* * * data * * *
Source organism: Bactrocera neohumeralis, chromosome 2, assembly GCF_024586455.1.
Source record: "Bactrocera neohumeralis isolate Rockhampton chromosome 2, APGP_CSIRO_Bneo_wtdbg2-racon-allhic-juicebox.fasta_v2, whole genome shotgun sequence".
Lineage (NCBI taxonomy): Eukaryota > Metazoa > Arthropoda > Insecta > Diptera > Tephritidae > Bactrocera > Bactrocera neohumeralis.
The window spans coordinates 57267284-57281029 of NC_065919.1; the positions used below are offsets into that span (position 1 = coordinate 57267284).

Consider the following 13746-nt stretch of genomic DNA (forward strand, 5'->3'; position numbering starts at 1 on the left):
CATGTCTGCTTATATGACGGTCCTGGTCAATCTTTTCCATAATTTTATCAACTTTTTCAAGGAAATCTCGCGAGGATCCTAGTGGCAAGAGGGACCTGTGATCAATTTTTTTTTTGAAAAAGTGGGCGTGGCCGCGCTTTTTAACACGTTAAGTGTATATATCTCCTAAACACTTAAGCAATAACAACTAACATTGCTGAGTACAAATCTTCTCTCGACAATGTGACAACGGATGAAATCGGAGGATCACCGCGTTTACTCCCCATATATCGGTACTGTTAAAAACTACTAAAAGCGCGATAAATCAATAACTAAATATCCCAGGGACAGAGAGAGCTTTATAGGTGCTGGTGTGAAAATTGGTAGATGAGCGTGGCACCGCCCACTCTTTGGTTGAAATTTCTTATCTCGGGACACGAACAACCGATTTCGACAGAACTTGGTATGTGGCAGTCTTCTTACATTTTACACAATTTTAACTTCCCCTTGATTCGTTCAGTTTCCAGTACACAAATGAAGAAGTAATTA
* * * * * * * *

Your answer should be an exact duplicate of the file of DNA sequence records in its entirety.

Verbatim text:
Source organism: Bactrocera neohumeralis, chromosome 2, assembly GCF_024586455.1.
Source record: "Bactrocera neohumeralis isolate Rockhampton chromosome 2, APGP_CSIRO_Bneo_wtdbg2-racon-allhic-juicebox.fasta_v2, whole genome shotgun sequence".
Lineage (NCBI taxonomy): Eukaryota > Metazoa > Arthropoda > Insecta > Diptera > Tephritidae > Bactrocera > Bactrocera neohumeralis.
The window spans coordinates 57267284-57281029 of NC_065919.1; the positions used below are offsets into that span (position 1 = coordinate 57267284).

Consider the following 13746-nt stretch of genomic DNA (forward strand, 5'->3'; position numbering starts at 1 on the left):
CATGTCTGCTTATATGACGGTCCTGGTCAATCTTTTCCATAATTTTATCAACTTTTTCAAGGAAATCTCGCGAGGATCCTAGTGGCAAGAGGGACCTGTGATCAATTTTTTTTTTGAAAAAGTGGGCGTGGCCGCGCTTTTTAACACGTTAAGTGTATATATCTCCTAAACACTTAAGCAATAACAACTAACATTGCTGAGTACAAATCTTCTCTCGACAATGTGACAACGGATGAAATCGGAGGATCACCGCGTTTACTCCCCATATATCGGTACTGTTAAAAACTACTAAAAGCGCGATAAATCAATAACTAAATATCCCAGGGACAGAGAGAGCTTTATAGGTGCTGGTGTGAAAATTGGTAGATGAGCGTGGCACCGCCCACTCTTTGGTTGAAATTTCTTATCTCGGGACACGAACAACCGATTTCGACAGAACTTGGTATGTGGCAGTCTTCTTACATTTTACACAATTTTAACTTCCCCTTGATTCGTTCAGTTTCCAGTACACAAATGAAGAAGTAATTA